Whilst there is no magic formula to use to pick a good SEO company, there are some questions you should be asking them:

  • Do they offer a guarantee if they don’t achieve the agreed results within a stipulated time frame? The reputable companies will.
  • Is the work carried out locally by staff with a good grasp of the English language and phrases and spelling used in Australian? If not, why pay the higher costs billed by Australian SEO companies?
  • Will they assist with offline methods and ideas of how to achieve backlinks to your website? They should, if they are genuine about improving your rankings, Google loves quality backlinks.

CJU are medical marketing professionals and can assist in developing strategies and activities for both online and offline promotion of your business. We’ll take your business to the next level. Please contact us – 1300 941 250 or fill in an enquiry form on our website at: www.cju.net.au


We find ourselves again at the beginning of a new year (well we’re already more than a month in!). Here’s some tips on how to make 2017 a better year for your medical business.

Tip 1: Data capture

This is one of the simplest things we can do as a business – but surprisingly, very few medical businesses are doing it. If you can get this into place you will find yourself ahead of the game.
How to data capture
For all medical practices, include a field of “How did you hear about us” in your new patient history forms. If you have a medical website, include a downloadable item that requires a data capture field such as name and email address.  If you are a medical specialist, regularly review your referrer data through your practice management software. Be aware of who your top referrers are, who is increasing and who is dropping off.

Why is date capture important?

Analysis of this data will provide you with valuable insights on how your clients found you and thereby allow you to develop marketing strategies based on results. Once you have the data captured, be sure to track it month to month geographically and correlate it back to different marketing activities, ie Google AdWords, newspaper article, education seminar; so you have a consistent easy to read record of new patient acquisition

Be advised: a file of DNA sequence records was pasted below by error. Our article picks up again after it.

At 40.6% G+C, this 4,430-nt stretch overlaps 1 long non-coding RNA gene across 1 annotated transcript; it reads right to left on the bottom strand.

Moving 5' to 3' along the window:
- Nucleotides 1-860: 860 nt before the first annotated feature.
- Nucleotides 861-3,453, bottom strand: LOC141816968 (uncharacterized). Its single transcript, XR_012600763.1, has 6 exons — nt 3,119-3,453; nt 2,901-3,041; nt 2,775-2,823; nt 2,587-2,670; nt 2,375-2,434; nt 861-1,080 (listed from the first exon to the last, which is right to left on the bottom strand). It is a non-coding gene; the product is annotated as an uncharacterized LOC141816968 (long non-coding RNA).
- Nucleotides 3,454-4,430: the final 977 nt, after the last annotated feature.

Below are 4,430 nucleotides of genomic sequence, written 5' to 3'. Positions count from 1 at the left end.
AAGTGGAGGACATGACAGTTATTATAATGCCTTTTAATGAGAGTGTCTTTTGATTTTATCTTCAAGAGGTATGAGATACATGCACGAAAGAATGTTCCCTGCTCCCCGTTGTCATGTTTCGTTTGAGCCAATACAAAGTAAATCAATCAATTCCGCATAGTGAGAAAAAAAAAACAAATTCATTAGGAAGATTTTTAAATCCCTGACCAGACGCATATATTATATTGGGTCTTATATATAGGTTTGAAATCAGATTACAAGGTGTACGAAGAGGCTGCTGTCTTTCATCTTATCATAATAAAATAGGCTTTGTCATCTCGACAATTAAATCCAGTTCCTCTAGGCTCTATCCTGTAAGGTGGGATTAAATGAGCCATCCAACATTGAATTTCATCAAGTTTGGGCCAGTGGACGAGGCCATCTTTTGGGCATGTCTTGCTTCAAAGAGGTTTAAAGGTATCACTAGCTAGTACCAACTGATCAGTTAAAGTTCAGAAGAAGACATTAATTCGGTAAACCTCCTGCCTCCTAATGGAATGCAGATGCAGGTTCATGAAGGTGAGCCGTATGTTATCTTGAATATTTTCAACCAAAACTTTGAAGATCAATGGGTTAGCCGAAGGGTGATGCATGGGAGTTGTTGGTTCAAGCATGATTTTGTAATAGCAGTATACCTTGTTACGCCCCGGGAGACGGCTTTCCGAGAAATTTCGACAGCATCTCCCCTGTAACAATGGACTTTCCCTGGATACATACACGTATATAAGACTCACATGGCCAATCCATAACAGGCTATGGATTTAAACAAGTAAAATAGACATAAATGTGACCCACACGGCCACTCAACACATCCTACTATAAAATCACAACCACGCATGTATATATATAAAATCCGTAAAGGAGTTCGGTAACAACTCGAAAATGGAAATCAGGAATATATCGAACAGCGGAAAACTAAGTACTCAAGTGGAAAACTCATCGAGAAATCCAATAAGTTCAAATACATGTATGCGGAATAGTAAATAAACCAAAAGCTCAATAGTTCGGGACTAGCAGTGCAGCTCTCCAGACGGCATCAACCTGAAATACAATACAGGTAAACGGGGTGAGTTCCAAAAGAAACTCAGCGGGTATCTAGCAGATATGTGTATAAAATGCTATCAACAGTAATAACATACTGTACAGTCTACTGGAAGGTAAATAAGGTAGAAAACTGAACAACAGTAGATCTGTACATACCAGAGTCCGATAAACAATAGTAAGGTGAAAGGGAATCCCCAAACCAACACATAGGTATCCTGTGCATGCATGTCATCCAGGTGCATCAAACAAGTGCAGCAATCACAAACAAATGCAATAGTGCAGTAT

based against activities. This analysis will then help you to determine what activity is delivering results and where to spend your time and marketing money in the future.

Tip 2: Implement Surveys

Surveys can be a powerful tool and results are often very surprising. A well constructed survey can be used to dig deep into what your patient is actually experiencing at the coal face of your business and most importantly; can identify necessary changes. Quantitative research is quite a science and data is easy to skew, so survey questions need to be well considered. Survey questions should be balanced to highlight the negative and positive sections of your business. If the survey just tells you the negative things that can’t be changed it won’t be valuable to you. Carefully work
through your survey questions to ensure you are able to use the results found as a basis to identify areas of strength, weaknesses and opportunity and implement any necessary changes.

Tip 3: Conduct online audits

There is so much information online now, but are you sure your online information is accurate? Conduct an online audit on Yellow pages, White pages, True Local and other directory listings to check if your online details are correct. Check your practice details as well as each individual doctor’s details. Look for and check address, phone numbers, spelling errors. 

What is being said about you online? Check Google+, Rate MD and see if there are comments online. It might be time for you to consider a digital media program.

Tip 4: Review reception area and staff

The very first face to face experience your patient has of you is your reception. Take the time to look at your reception area through their eyes and ask what impression are you creating? There are some really basic things you can do to improve the look and feel of your reception.                   De-clutter: Remove old torn magazines, pamphlet “forests”, hand written sticky taped signs. Replace with fresh new magazines, a specified pamphlet zone and make sure signs are professionally produced and hung.

What impression do your staff create?

Do they need a name tag or a uniform refresh? Do they greet patients and smile? A smile is one of the most powerful tools in your practice sales force arsenal and can set a positive impression and experience before any clinical interaction. If your patient is treated well at your reception, it will help to ensure you experience a more relaxed consultation; that they will want to come back and will recommend your practice to their friends and family.

Tip 5: Conduct mystery shops